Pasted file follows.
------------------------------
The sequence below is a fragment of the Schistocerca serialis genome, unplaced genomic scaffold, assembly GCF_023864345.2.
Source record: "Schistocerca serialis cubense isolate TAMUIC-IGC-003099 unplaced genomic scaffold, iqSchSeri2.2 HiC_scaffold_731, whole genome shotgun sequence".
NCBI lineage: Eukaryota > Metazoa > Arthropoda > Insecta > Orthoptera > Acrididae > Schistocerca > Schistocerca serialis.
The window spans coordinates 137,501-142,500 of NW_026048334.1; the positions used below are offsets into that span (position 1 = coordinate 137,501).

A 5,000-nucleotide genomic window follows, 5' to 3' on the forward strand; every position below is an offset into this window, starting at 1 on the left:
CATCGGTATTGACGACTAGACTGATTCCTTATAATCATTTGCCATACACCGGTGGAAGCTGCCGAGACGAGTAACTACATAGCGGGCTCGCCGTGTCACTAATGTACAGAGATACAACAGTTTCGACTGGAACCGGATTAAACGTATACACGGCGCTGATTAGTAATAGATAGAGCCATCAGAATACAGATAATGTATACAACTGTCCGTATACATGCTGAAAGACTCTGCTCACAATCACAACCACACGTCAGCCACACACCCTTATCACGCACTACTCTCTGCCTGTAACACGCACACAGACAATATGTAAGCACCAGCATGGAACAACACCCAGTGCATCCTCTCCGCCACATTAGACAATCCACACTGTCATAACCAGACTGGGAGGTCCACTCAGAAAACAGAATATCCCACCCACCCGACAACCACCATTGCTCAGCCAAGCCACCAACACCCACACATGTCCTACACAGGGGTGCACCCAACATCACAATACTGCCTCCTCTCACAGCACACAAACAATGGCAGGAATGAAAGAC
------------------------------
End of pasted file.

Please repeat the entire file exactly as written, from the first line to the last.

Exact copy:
The sequence below is a fragment of the Schistocerca serialis genome, unplaced genomic scaffold, assembly GCF_023864345.2.
Source record: "Schistocerca serialis cubense isolate TAMUIC-IGC-003099 unplaced genomic scaffold, iqSchSeri2.2 HiC_scaffold_731, whole genome shotgun sequence".
NCBI lineage: Eukaryota > Metazoa > Arthropoda > Insecta > Orthoptera > Acrididae > Schistocerca > Schistocerca serialis.
The window spans coordinates 137,501-142,500 of NW_026048334.1; the positions used below are offsets into that span (position 1 = coordinate 137,501).

A 5,000-nucleotide genomic window follows, 5' to 3' on the forward strand; every position below is an offset into this window, starting at 1 on the left:
CATCGGTATTGACGACTAGACTGATTCCTTATAATCATTTGCCATACACCGGTGGAAGCTGCCGAGACGAGTAACTACATAGCGGGCTCGCCGTGTCACTAATGTACAGAGATACAACAGTTTCGACTGGAACCGGATTAAACGTATACACGGCGCTGATTAGTAATAGATAGAGCCATCAGAATACAGATAATGTATACAACTGTCCGTATACATGCTGAAAGACTCTGCTCACAATCACAACCACACGTCAGCCACACACCCTTATCACGCACTACTCTCTGCCTGTAACACGCACACAGACAATATGTAAGCACCAGCATGGAACAACACCCAGTGCATCCTCTCCGCCACATTAGACAATCCACACTGTCATAACCAGACTGGGAGGTCCACTCAGAAAACAGAATATCCCACCCACCCGACAACCACCATTGCTCAGCCAAGCCACCAACACCCACACATGTCCTACACAGGGGTGCACCCAACATCACAATACTGCCTCCTCTCACAGCACACAAACAATGGCAGGAATGAAAGAC